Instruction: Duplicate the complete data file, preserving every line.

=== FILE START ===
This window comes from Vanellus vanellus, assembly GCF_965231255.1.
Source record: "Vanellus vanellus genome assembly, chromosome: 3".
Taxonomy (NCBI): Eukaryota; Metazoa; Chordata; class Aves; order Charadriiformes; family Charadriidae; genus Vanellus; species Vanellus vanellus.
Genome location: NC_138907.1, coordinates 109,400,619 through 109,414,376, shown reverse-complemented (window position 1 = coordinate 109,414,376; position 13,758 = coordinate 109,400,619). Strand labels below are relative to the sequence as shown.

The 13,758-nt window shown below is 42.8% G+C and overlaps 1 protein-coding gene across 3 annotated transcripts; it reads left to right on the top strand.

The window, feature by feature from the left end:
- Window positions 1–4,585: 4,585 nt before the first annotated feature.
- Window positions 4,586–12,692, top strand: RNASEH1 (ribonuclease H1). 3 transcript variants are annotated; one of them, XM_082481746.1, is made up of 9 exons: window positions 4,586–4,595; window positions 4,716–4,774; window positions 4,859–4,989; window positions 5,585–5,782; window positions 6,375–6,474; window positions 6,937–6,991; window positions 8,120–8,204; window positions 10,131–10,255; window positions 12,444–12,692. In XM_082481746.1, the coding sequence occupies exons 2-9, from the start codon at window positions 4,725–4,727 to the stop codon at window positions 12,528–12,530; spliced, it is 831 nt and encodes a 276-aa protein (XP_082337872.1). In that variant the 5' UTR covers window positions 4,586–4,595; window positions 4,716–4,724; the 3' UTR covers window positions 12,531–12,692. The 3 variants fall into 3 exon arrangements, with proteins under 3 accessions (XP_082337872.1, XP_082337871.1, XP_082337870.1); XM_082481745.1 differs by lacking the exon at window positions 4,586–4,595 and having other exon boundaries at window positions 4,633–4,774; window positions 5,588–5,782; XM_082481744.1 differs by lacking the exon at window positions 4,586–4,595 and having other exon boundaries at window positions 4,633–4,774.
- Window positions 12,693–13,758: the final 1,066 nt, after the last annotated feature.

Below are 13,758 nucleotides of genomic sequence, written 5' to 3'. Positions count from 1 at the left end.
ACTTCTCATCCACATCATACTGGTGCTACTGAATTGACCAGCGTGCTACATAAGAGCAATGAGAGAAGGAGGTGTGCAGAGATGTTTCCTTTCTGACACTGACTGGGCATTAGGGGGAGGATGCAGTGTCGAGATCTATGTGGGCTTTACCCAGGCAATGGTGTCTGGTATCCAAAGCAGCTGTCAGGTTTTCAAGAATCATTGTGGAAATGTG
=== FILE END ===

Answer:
This window comes from Vanellus vanellus, assembly GCF_965231255.1.
Source record: "Vanellus vanellus genome assembly, chromosome: 3".
Taxonomy (NCBI): Eukaryota; Metazoa; Chordata; class Aves; order Charadriiformes; family Charadriidae; genus Vanellus; species Vanellus vanellus.
Genome location: NC_138907.1, coordinates 109,400,619 through 109,414,376, shown reverse-complemented (window position 1 = coordinate 109,414,376; position 13,758 = coordinate 109,400,619). Strand labels below are relative to the sequence as shown.

The 13,758-nt window shown below is 42.8% G+C and overlaps 1 protein-coding gene across 3 annotated transcripts; it reads left to right on the top strand.

The window, feature by feature from the left end:
- Window positions 1–4,585: 4,585 nt before the first annotated feature.
- Window positions 4,586–12,692, top strand: RNASEH1 (ribonuclease H1). 3 transcript variants are annotated; one of them, XM_082481746.1, is made up of 9 exons: window positions 4,586–4,595; window positions 4,716–4,774; window positions 4,859–4,989; window positions 5,585–5,782; window positions 6,375–6,474; window positions 6,937–6,991; window positions 8,120–8,204; window positions 10,131–10,255; window positions 12,444–12,692. In XM_082481746.1, the coding sequence occupies exons 2-9, from the start codon at window positions 4,725–4,727 to the stop codon at window positions 12,528–12,530; spliced, it is 831 nt and encodes a 276-aa protein (XP_082337872.1). In that variant the 5' UTR covers window positions 4,586–4,595; window positions 4,716–4,724; the 3' UTR covers window positions 12,531–12,692. The 3 variants fall into 3 exon arrangements, with proteins under 3 accessions (XP_082337872.1, XP_082337871.1, XP_082337870.1); XM_082481745.1 differs by lacking the exon at window positions 4,586–4,595 and having other exon boundaries at window positions 4,633–4,774; window positions 5,588–5,782; XM_082481744.1 differs by lacking the exon at window positions 4,586–4,595 and having other exon boundaries at window positions 4,633–4,774.
- Window positions 12,693–13,758: the final 1,066 nt, after the last annotated feature.

Below are 13,758 nucleotides of genomic sequence, written 5' to 3'. Positions count from 1 at the left end.
ACTTCTCATCCACATCATACTGGTGCTACTGAATTGACCAGCGTGCTACATAAGAGCAATGAGAGAAGGAGGTGTGCAGAGATGTTTCCTTTCTGACACTGACTGGGCATTAGGGGGAGGATGCAGTGTCGAGATCTATGTGGGCTTTACCCAGGCAATGGTGTCTGGTATCCAAAGCAGCTGTCAGGTTTTCAAGAATCATTGTGGAAATGTG